The Indigenous Committee issued a statement in solidarity with Mi’kmaq fishers in Nova Scotia earlier in September.
Non-Indigenous fishers condemned the new self-regulated lobster fishery the Sipekne’katik First Nation launched September 17 in Saulnierville, NS. They expressed concern that Mi’kmaq fishers wishing to harvest outside of the federally determined fishing season would harm the ecosystem.
CBC reported that non-Indigenous fishers removed Mi’kmaq fishing gear from the area and allegedly cut Indigenous trap lines, saying the Indigenous fishery is illegal because it is not sanctioned by the federal Department of Fisheries and Oceans (DFO).
The Indigenous Committee, an extraordinary committee of the AMS, said it supported Mi’kmaq in a statement denouncing the “racist backlash and violence from non-Indigenous fishermen.”
“Despite the vast inequalities and limitations that exist within these rights, Mi’kmaq people exercising their rights to fish have been persecuted by non-Indigenous fishermen,” the statement said.
The committee called on the broader UBC community to support Mi’kmaq by contacting the RCMP, DFO and the Nova Scotia premier, as well as by donating to the cause.
In an emailed statement, committee Co-presidents Ceilidh Smith and Chalaya Moonias said the statement supports the committee’s mandate.
“The Indigenous Committee decided to release that statement as we believe it is important to address any and all issues of colonial violence and systemic racism where we can,” they said.
“Since our mandate is to support Indigenous students, and we know that our students are impacted by acts of violence and racism across Turtle Island, we thought it would be important to provide the UBC community with our statement of solidarity as well as resources for further action.”
What is a ‘moderate livelihood’?
The statement mentions 1752 Peace and Friendship Treaty that recognizes the Mi’kmaq people’s right to act on their own land and earn a “moderate livelihood” from fishing. The treaty, pronounced by the Supreme Court of Canada in 1999, is also known as the Marshall decision.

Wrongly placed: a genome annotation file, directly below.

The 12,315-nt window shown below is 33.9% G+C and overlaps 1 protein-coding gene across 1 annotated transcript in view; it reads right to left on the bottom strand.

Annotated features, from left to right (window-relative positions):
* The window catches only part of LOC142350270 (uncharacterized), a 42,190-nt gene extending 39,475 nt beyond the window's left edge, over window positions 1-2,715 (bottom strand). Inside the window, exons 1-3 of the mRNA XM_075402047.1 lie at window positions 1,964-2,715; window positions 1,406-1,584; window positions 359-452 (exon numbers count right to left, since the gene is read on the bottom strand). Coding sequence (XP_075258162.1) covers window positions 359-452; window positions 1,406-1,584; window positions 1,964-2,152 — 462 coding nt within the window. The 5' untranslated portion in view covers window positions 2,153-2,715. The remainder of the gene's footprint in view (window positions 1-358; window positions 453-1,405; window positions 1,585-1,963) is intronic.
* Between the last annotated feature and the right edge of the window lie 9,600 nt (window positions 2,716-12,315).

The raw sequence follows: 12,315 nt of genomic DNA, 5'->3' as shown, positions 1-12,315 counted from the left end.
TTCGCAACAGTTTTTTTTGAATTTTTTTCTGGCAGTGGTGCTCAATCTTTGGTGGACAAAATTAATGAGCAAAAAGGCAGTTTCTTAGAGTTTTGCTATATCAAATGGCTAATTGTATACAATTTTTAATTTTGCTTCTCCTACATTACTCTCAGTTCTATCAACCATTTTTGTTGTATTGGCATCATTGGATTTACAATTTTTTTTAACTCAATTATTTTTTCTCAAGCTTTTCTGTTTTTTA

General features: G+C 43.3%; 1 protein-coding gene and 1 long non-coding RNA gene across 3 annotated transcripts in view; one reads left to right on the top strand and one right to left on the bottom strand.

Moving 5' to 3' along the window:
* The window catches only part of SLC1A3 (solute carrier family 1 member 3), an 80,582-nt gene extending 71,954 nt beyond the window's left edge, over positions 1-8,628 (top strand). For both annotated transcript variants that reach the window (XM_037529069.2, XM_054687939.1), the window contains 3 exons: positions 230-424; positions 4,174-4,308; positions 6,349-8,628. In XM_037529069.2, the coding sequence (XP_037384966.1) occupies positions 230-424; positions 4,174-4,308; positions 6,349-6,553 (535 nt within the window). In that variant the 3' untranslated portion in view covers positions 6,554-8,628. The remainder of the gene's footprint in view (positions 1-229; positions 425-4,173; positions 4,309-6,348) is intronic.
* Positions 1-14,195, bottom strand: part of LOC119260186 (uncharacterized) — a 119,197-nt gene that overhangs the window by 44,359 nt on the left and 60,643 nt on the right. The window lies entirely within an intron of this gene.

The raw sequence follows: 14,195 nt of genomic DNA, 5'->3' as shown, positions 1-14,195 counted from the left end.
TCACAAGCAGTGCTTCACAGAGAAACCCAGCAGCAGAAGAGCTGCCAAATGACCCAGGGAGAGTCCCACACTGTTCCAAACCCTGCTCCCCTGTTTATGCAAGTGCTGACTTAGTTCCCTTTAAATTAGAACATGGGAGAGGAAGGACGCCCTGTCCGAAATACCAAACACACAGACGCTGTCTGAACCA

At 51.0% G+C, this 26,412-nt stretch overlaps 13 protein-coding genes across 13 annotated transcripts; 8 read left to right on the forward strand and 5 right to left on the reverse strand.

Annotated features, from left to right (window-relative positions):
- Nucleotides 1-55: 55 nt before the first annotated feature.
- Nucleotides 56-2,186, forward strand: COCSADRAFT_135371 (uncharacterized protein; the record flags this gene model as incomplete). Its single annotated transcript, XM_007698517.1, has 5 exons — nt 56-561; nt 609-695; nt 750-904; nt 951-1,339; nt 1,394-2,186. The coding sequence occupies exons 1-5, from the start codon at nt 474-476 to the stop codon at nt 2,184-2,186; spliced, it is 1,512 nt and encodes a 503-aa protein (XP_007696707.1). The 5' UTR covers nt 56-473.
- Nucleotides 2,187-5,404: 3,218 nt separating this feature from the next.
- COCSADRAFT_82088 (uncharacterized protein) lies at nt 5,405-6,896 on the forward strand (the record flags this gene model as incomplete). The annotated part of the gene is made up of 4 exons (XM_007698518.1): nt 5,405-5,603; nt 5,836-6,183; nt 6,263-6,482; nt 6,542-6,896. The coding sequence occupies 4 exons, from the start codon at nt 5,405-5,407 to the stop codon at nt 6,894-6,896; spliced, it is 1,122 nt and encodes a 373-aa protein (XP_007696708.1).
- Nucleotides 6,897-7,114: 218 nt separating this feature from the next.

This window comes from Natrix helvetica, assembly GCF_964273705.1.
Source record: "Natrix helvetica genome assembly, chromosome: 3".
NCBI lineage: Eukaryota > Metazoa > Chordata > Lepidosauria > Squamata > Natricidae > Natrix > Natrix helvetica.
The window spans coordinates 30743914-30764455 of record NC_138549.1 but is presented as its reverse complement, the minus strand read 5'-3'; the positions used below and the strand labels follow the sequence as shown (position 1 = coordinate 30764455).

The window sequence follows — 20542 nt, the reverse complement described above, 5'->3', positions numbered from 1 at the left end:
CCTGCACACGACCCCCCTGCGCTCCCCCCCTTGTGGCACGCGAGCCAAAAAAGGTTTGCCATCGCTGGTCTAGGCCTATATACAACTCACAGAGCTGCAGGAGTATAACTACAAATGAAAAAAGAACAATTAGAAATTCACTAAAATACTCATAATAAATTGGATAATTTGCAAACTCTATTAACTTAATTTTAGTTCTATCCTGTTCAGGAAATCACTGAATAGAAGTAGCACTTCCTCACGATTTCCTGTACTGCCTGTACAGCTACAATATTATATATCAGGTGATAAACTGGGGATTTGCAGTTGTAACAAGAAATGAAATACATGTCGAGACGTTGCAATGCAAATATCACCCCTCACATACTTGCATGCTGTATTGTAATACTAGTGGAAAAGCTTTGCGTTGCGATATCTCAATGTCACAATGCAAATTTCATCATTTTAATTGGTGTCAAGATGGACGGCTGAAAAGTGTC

According to UBC anthropology Professor Charles Menzies, the DFO never upheld the moderate livelihood provision since the court’s decision two decades ago.“[The] DFO has simply refused to actually come around to putting an efficient plan on the ground,” he said. “And part of what’s happening is, of course, the non-Indigenous fishermen are totally opposed to any new what they call a new entrant.”
He added that Indigenous fishers have attempted to negotiate with the DFO, but the DFO hasn’t determined a solution, leaving the rights of Indigenous fishers unprotected.
“They say we want everyone to come fish together, whereas the Indigenous right to fishery isn’t about our right to participate in the regular commercial fisheries,” Menzies said.
“It’s the right to have an Indigenous fishery, which doesn’t preclude the possibility that Indigenous fishermen could fish both in the Indigenous fishery and in the Crown-regulated fishery.”
There is not yet a clear definition for moderate livelihood, CTV News reported. Despite several attempts, Menzies said, moderate livelihood was never defined because the DFO rejected every proposal, which he said speaks to the racialized nature of the concerns. Opponents have taken the environmental approach to avoid addressing racial divides.
“Using the discourse of ecology and morality is simply a way to avoid being explicit about the racial divisions, because they recognize that doesn’t really win the game.”
This article and its headline were updated to reflect the name of the Indigenous Committee as an extraordinary committee of the AMS.